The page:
Ivana Trump later softened her court deposition stance, issuing the following statement: “On one occasion during 1989, Mr. Trump and I had marital relations in which he behaved very differently toward me than he had during our marriage. As a woman, I felt violated, as the love and tenderness, which he normally exhibited towards me, was absent. I referred to this as a rape, but I do not want my words to be interpreted in a literal or criminal sense.”

That statement was provided to Hurt by her then ex-husband and his lawyers whereupon, interestingly enough, it wound up on the first page of “The Last Tycoon.”

The divorce case, which was finalized in 1991, was granted on the grounds of Donald’s “cruel and inhumane treatment” of Ivana. The settlement also involved a gag order that keeps Ivana from talking about her marriage to Donald Trump without his permission.

But the gag order evidently did not prevent Ivana from issuing a statement Tuesday in which she played down the controversy, saying the “the story is totally without merit” and that “Donald and I are the best of friends.” She added: “Incidentally, I think he would make an incredible president.”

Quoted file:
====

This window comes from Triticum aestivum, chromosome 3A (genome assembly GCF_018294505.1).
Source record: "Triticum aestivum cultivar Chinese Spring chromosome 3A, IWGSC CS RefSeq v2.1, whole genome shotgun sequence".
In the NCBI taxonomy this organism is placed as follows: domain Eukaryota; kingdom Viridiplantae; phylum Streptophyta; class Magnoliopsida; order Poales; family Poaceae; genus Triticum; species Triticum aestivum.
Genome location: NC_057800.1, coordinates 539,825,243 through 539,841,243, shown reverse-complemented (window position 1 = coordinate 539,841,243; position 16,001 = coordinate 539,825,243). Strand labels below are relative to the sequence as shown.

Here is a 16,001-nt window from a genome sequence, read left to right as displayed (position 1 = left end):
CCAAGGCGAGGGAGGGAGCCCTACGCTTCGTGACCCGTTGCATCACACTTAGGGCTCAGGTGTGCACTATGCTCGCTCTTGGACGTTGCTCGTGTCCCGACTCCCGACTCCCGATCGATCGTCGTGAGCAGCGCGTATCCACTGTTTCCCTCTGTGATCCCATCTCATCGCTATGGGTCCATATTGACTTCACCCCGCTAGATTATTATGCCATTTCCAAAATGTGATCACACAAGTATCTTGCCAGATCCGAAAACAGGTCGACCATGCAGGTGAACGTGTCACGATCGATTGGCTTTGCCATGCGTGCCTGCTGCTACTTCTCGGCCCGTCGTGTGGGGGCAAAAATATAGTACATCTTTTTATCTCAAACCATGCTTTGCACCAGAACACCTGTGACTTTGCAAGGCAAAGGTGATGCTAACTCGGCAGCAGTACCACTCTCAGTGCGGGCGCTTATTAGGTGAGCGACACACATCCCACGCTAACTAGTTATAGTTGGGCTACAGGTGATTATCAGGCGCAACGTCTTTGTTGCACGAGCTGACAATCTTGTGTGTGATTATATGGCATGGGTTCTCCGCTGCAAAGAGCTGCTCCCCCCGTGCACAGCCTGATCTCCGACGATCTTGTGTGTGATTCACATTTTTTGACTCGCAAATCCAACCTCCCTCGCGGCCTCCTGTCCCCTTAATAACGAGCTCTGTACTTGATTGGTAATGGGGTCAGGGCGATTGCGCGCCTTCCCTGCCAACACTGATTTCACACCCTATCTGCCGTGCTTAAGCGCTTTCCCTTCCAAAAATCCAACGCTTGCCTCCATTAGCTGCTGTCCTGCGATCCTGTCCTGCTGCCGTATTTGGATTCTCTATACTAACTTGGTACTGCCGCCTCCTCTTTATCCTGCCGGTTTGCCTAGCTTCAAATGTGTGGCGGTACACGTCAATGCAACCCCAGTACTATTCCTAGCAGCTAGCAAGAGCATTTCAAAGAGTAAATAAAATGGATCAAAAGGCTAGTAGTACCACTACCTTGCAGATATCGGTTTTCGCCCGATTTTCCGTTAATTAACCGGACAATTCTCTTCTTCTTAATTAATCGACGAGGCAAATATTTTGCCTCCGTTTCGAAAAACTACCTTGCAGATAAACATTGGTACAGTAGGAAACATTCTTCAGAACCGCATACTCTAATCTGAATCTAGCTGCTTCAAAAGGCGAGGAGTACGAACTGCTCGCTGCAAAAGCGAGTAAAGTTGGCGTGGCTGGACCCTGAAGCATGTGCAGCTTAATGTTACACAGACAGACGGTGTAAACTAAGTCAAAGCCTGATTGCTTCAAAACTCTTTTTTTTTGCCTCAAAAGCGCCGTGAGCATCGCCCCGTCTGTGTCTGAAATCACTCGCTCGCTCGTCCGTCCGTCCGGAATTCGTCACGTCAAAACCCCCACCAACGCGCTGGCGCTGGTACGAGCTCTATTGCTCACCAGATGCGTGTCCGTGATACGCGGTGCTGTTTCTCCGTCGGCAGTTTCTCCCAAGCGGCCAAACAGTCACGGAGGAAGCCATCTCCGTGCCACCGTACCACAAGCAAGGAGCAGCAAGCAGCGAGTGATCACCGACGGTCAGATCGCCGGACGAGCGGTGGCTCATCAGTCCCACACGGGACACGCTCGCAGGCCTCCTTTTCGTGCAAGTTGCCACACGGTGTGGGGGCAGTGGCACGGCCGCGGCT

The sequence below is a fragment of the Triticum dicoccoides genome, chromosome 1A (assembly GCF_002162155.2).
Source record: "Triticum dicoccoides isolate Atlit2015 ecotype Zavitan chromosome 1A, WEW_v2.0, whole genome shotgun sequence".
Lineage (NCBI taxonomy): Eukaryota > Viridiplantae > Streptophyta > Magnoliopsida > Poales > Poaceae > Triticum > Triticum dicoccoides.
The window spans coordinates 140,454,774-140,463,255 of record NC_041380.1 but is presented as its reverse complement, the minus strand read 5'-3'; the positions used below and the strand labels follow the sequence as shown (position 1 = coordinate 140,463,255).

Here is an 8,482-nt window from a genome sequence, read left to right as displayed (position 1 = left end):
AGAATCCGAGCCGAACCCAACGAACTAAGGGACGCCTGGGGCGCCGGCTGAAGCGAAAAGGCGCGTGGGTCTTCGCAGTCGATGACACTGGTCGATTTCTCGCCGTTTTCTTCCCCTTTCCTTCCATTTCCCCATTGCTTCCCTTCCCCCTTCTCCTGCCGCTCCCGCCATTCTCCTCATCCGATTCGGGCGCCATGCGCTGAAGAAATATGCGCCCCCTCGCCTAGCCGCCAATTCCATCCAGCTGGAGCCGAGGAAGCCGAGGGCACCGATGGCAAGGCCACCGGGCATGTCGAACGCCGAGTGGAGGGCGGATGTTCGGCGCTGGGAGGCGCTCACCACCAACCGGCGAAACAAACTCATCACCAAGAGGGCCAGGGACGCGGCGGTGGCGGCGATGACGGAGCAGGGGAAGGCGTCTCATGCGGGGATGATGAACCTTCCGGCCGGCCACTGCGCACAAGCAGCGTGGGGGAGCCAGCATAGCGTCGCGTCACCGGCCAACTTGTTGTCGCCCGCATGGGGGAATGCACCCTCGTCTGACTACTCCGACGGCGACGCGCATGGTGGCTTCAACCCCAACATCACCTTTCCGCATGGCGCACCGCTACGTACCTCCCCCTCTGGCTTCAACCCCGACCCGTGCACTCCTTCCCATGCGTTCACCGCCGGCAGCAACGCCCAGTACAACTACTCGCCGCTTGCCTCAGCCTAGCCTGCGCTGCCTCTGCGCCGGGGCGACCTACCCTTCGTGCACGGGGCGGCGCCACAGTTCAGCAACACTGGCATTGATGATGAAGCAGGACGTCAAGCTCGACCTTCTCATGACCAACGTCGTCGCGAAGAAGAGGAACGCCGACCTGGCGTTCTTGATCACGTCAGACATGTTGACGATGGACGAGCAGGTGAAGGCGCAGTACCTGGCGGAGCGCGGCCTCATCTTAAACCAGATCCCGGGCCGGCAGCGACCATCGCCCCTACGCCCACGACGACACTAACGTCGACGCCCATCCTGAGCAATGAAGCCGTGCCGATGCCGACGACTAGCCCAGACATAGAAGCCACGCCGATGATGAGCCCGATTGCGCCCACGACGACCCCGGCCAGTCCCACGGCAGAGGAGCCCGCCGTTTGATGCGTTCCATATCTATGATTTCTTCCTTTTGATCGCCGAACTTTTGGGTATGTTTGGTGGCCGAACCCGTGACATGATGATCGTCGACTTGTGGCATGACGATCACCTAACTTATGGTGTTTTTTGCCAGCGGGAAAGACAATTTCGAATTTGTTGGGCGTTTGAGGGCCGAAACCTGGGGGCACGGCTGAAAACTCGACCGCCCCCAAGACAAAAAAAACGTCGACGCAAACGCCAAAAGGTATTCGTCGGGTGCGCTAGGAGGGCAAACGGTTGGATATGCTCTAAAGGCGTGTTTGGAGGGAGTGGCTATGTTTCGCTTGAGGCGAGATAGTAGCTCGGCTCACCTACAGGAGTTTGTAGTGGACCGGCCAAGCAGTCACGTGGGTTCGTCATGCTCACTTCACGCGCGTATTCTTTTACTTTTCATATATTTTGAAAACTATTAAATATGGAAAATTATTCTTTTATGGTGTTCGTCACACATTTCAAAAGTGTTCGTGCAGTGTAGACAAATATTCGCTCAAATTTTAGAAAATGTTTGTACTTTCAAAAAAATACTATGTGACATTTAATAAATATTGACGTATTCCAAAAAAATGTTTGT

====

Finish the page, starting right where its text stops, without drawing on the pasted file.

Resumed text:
For his part, Cohen threatened the Daily Beast reporter: “You write a story that has Mr. Trump’s name in it, with the word ‘rape” and I’m going to mess your life up ... for as long as you’re on this frickin’ planet.

“I will take you for every penny you still don’t have. And I will come after your Daily Beast and everybody else that you possibley know.”

When the Daily Beast published Cohen’s rampage, the Trump campaign immediately distanced itself from Cohen. Trump campaign manager Corey Lewandowski told CNN: “Michael Cohen is a corporate employee and is not affiliated with the campaign in any way.”

Backpedaling fast is becoming an art form in the Trump camp. By Tuesday morning, Cohen apologized for his remarks. “As an attorney, husband and father there are many injustices that offend me but nothing more than charges of rape or racism, they hit me at my core,” Cohen said in an email with the Daily News.

“Rarely am I surprised by the press, but the gall of this particular reporter to make such a reprehensible and false allegation against Mr. Trump truly stunned me. In my moment of shock and anger I made an inarticulate comment, which I do not believe — and which I apologize for entirely.”

Sorry counselor, but you can’t be an attorney purporting spousal rape is not a crime one day, only to be appalled — as an attorney, husband and father — the next day by the very same accusation.

Meanwhile, not to be dissuaded, Daily Beast reporters began to investigate whether Cohen’s work with the Trump presidential campaign may be a violation of campaign finance laws, if indeed, he is not “affiliated with the campaign in any way.”

And yet, a bright light emerged in all this ugliness. It came in form of the perseverance displayed by Chelan Lasha, who had come forward late last year to say Bill Cosby had drugged her when she was 17. After meeting with her fellow accusers, she said: “I’m no longer afraid. I feel more powerful than him.”